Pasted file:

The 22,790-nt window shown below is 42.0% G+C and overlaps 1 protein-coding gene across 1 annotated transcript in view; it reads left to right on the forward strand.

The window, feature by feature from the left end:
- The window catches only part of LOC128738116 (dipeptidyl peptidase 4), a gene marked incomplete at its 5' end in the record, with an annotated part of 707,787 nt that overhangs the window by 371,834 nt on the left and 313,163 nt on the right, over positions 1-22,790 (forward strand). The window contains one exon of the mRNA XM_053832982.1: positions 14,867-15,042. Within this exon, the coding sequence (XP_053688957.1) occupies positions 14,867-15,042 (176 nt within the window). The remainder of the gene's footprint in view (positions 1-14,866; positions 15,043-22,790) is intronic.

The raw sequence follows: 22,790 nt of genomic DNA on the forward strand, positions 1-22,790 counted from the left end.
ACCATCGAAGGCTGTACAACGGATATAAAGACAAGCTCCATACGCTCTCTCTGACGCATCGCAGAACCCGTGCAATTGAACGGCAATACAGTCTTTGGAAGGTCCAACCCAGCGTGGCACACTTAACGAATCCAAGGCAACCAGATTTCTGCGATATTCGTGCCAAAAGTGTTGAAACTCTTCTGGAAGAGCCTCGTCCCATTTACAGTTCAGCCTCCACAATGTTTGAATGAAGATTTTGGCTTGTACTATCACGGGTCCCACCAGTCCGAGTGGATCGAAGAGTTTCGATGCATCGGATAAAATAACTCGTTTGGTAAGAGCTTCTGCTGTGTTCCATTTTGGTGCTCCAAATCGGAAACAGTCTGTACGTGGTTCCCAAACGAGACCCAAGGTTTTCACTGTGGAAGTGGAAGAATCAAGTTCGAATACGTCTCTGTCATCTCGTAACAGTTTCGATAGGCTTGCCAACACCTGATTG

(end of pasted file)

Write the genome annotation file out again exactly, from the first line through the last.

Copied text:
The 22,790-nt window shown below is 42.0% G+C and overlaps 1 protein-coding gene across 1 annotated transcript in view; it reads left to right on the forward strand.

The window, feature by feature from the left end:
- The window catches only part of LOC128738116 (dipeptidyl peptidase 4), a gene marked incomplete at its 5' end in the record, with an annotated part of 707,787 nt that overhangs the window by 371,834 nt on the left and 313,163 nt on the right, over positions 1-22,790 (forward strand). The window contains one exon of the mRNA XM_053832982.1: positions 14,867-15,042. Within this exon, the coding sequence (XP_053688957.1) occupies positions 14,867-15,042 (176 nt within the window). The remainder of the gene's footprint in view (positions 1-14,866; positions 15,043-22,790) is intronic.

The raw sequence follows: 22,790 nt of genomic DNA on the forward strand, positions 1-22,790 counted from the left end.
ACCATCGAAGGCTGTACAACGGATATAAAGACAAGCTCCATACGCTCTCTCTGACGCATCGCAGAACCCGTGCAATTGAACGGCAATACAGTCTTTGGAAGGTCCAACCCAGCGTGGCACACTTAACGAATCCAAGGCAACCAGATTTCTGCGATATTCGTGCCAAAAGTGTTGAAACTCTTCTGGAAGAGCCTCGTCCCATTTACAGTTCAGCCTCCACAATGTTTGAATGAAGATTTTGGCTTGTACTATCACGGGTCCCACCAGTCCGAGTGGATCGAAGAGTTTCGATGCATCGGATAAAATAACTCGTTTGGTAAGAGCTTCTGCTGTGTTCCATTTTGGTGCTCCAAATCGGAAACAGTCTGTACGTGGTTCCCAAACGAGACCCAAGGTTTTCACTGTGGAAGTGGAAGAATCAAGTTCGAATACGTCTCTGTCATCTCGTAACAGTTTCGATAGGCTTGCCAACACCTGATTG